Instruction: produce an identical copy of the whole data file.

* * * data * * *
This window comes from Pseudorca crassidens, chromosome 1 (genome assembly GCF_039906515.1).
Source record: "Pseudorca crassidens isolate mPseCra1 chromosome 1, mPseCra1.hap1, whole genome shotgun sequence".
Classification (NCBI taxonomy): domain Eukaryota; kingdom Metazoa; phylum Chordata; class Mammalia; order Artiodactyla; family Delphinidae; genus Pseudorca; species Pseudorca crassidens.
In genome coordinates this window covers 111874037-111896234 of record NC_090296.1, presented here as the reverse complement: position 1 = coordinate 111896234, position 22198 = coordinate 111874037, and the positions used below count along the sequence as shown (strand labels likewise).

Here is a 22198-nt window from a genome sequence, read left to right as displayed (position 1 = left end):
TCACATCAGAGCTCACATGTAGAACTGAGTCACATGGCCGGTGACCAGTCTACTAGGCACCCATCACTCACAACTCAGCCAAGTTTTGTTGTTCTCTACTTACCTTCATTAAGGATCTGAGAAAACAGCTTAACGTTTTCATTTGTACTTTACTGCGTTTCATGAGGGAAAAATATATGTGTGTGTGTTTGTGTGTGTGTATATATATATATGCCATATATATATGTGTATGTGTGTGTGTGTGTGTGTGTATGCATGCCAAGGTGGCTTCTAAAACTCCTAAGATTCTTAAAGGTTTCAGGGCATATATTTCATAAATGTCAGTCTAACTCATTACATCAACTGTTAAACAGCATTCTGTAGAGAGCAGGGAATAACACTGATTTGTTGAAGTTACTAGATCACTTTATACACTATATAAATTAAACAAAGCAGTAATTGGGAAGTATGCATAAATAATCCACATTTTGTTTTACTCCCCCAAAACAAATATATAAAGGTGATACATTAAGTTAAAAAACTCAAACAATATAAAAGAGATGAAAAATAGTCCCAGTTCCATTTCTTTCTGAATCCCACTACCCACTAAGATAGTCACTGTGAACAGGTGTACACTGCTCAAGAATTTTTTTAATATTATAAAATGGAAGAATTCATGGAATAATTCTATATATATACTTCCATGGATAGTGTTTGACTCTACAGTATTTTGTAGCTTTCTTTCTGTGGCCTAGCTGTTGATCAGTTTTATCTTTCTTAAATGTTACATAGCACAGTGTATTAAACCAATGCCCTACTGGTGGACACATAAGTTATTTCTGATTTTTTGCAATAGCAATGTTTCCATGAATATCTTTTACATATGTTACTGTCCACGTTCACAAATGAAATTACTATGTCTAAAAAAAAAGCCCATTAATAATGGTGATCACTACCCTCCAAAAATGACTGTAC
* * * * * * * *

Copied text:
This window comes from Pseudorca crassidens, chromosome 1 (genome assembly GCF_039906515.1).
Source record: "Pseudorca crassidens isolate mPseCra1 chromosome 1, mPseCra1.hap1, whole genome shotgun sequence".
Classification (NCBI taxonomy): domain Eukaryota; kingdom Metazoa; phylum Chordata; class Mammalia; order Artiodactyla; family Delphinidae; genus Pseudorca; species Pseudorca crassidens.
In genome coordinates this window covers 111874037-111896234 of record NC_090296.1, presented here as the reverse complement: position 1 = coordinate 111896234, position 22198 = coordinate 111874037, and the positions used below count along the sequence as shown (strand labels likewise).

Here is a 22198-nt window from a genome sequence, read left to right as displayed (position 1 = left end):
TCACATCAGAGCTCACATGTAGAACTGAGTCACATGGCCGGTGACCAGTCTACTAGGCACCCATCACTCACAACTCAGCCAAGTTTTGTTGTTCTCTACTTACCTTCATTAAGGATCTGAGAAAACAGCTTAACGTTTTCATTTGTACTTTACTGCGTTTCATGAGGGAAAAATATATGTGTGTGTGTTTGTGTGTGTGTATATATATATATGCCATATATATATGTGTATGTGTGTGTGTGTGTGTGTGTATGCATGCCAAGGTGGCTTCTAAAACTCCTAAGATTCTTAAAGGTTTCAGGGCATATATTTCATAAATGTCAGTCTAACTCATTACATCAACTGTTAAACAGCATTCTGTAGAGAGCAGGGAATAACACTGATTTGTTGAAGTTACTAGATCACTTTATACACTATATAAATTAAACAAAGCAGTAATTGGGAAGTATGCATAAATAATCCACATTTTGTTTTACTCCCCCAAAACAAATATATAAAGGTGATACATTAAGTTAAAAAACTCAAACAATATAAAAGAGATGAAAAATAGTCCCAGTTCCATTTCTTTCTGAATCCCACTACCCACTAAGATAGTCACTGTGAACAGGTGTACACTGCTCAAGAATTTTTTTAATATTATAAAATGGAAGAATTCATGGAATAATTCTATATATATACTTCCATGGATAGTGTTTGACTCTACAGTATTTTGTAGCTTTCTTTCTGTGGCCTAGCTGTTGATCAGTTTTATCTTTCTTAAATGTTACATAGCACAGTGTATTAAACCAATGCCCTACTGGTGGACACATAAGTTATTTCTGATTTTTTGCAATAGCAATGTTTCCATGAATATCTTTTACATATGTTACTGTCCACGTTCACAAATGAAATTACTATGTCTAAAAAAAAAGCCCATTAATAATGGTGATCACTACCCTCCAAAAATGACTGTAC